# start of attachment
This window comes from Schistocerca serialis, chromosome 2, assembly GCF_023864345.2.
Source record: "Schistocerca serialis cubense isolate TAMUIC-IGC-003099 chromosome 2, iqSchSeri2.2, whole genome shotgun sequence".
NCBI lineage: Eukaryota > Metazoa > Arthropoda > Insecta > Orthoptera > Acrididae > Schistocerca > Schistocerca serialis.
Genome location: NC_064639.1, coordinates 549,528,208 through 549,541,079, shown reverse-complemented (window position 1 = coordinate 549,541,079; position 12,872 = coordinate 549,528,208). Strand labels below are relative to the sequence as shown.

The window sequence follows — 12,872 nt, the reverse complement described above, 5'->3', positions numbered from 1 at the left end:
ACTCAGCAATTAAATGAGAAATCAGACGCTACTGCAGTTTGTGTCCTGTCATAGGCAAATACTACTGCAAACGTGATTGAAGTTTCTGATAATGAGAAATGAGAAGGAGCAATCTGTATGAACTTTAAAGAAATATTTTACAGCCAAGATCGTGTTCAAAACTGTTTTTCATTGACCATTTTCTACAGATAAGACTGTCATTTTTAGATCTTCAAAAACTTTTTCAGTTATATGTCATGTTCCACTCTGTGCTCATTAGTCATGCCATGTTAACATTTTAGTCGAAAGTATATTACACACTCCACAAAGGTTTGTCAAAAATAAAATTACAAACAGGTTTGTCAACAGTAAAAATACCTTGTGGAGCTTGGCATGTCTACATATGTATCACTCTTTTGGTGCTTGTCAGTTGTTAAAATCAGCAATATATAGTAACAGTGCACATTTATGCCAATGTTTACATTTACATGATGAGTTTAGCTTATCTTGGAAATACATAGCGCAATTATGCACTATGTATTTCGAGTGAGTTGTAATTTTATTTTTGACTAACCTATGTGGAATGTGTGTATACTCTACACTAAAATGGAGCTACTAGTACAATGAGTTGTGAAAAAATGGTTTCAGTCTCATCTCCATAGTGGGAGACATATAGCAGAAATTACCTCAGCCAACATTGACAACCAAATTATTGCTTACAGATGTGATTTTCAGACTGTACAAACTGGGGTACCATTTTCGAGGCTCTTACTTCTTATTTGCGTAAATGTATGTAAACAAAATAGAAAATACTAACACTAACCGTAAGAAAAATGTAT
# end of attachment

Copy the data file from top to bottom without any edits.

This window comes from Schistocerca serialis, chromosome 2, assembly GCF_023864345.2.
Source record: "Schistocerca serialis cubense isolate TAMUIC-IGC-003099 chromosome 2, iqSchSeri2.2, whole genome shotgun sequence".
NCBI lineage: Eukaryota > Metazoa > Arthropoda > Insecta > Orthoptera > Acrididae > Schistocerca > Schistocerca serialis.
Genome location: NC_064639.1, coordinates 549,528,208 through 549,541,079, shown reverse-complemented (window position 1 = coordinate 549,541,079; position 12,872 = coordinate 549,528,208). Strand labels below are relative to the sequence as shown.

The window sequence follows — 12,872 nt, the reverse complement described above, 5'->3', positions numbered from 1 at the left end:
ACTCAGCAATTAAATGAGAAATCAGACGCTACTGCAGTTTGTGTCCTGTCATAGGCAAATACTACTGCAAACGTGATTGAAGTTTCTGATAATGAGAAATGAGAAGGAGCAATCTGTATGAACTTTAAAGAAATATTTTACAGCCAAGATCGTGTTCAAAACTGTTTTTCATTGACCATTTTCTACAGATAAGACTGTCATTTTTAGATCTTCAAAAACTTTTTCAGTTATATGTCATGTTCCACTCTGTGCTCATTAGTCATGCCATGTTAACATTTTAGTCGAAAGTATATTACACACTCCACAAAGGTTTGTCAAAAATAAAATTACAAACAGGTTTGTCAACAGTAAAAATACCTTGTGGAGCTTGGCATGTCTACATATGTATCACTCTTTTGGTGCTTGTCAGTTGTTAAAATCAGCAATATATAGTAACAGTGCACATTTATGCCAATGTTTACATTTACATGATGAGTTTAGCTTATCTTGGAAATACATAGCGCAATTATGCACTATGTATTTCGAGTGAGTTGTAATTTTATTTTTGACTAACCTATGTGGAATGTGTGTATACTCTACACTAAAATGGAGCTACTAGTACAATGAGTTGTGAAAAAATGGTTTCAGTCTCATCTCCATAGTGGGAGACATATAGCAGAAATTACCTCAGCCAACATTGACAACCAAATTATTGCTTACAGATGTGATTTTCAGACTGTACAAACTGGGGTACCATTTTCGAGGCTCTTACTTCTTATTTGCGTAAATGTATGTAAACAAAATAGAAAATACTAACACTAACCGTAAGAAAAATGTAT